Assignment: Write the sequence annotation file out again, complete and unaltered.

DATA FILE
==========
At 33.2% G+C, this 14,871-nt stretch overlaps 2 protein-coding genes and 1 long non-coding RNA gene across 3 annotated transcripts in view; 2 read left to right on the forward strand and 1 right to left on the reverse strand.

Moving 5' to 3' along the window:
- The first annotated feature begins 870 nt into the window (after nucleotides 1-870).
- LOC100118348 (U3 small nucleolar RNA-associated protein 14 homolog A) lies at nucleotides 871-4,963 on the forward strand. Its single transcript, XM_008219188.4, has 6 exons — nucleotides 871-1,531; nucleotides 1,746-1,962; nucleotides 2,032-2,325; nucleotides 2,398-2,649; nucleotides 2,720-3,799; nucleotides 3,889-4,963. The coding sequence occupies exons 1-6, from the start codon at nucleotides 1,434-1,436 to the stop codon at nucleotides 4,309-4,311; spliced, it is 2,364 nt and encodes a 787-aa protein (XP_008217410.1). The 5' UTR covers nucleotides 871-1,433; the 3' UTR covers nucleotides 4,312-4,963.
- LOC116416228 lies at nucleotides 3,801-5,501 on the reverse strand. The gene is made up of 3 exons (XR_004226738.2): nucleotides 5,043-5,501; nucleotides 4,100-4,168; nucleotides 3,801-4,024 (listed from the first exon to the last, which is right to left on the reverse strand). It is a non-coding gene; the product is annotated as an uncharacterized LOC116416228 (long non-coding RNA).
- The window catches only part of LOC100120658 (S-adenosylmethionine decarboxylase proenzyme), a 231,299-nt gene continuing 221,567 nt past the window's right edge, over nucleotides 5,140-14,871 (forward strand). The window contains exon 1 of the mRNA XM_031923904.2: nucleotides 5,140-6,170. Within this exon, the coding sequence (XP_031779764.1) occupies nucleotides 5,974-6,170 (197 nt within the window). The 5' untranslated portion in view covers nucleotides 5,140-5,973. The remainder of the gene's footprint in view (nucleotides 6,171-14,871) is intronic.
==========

At 33.2% G+C, this 14,871-nt stretch overlaps 2 protein-coding genes and 1 long non-coding RNA gene across 3 annotated transcripts in view; 2 read left to right on the forward strand and 1 right to left on the reverse strand.

Moving 5' to 3' along the window:
- The first annotated feature begins 870 nt into the window (after nucleotides 1-870).
- LOC100118348 (U3 small nucleolar RNA-associated protein 14 homolog A) lies at nucleotides 871-4,963 on the forward strand. Its single transcript, XM_008219188.4, has 6 exons — nucleotides 871-1,531; nucleotides 1,746-1,962; nucleotides 2,032-2,325; nucleotides 2,398-2,649; nucleotides 2,720-3,799; nucleotides 3,889-4,963. The coding sequence occupies exons 1-6, from the start codon at nucleotides 1,434-1,436 to the stop codon at nucleotides 4,309-4,311; spliced, it is 2,364 nt and encodes a 787-aa protein (XP_008217410.1). The 5' UTR covers nucleotides 871-1,433; the 3' UTR covers nucleotides 4,312-4,963.
- LOC116416228 lies at nucleotides 3,801-5,501 on the reverse strand. The gene is made up of 3 exons (XR_004226738.2): nucleotides 5,043-5,501; nucleotides 4,100-4,168; nucleotides 3,801-4,024 (listed from the first exon to the last, which is right to left on the reverse strand). It is a non-coding gene; the product is annotated as an uncharacterized LOC116416228 (long non-coding RNA).
- The window catches only part of LOC100120658 (S-adenosylmethionine decarboxylase proenzyme), a 231,299-nt gene continuing 221,567 nt past the window's right edge, over nucleotides 5,140-14,871 (forward strand). The window contains exon 1 of the mRNA XM_031923904.2: nucleotides 5,140-6,170. Within this exon, the coding sequence (XP_031779764.1) occupies nucleotides 5,974-6,170 (197 nt within the window). The 5' untranslated portion in view covers nucleotides 5,140-5,973. The remainder of the gene's footprint in view (nucleotides 6,171-14,871) is intronic.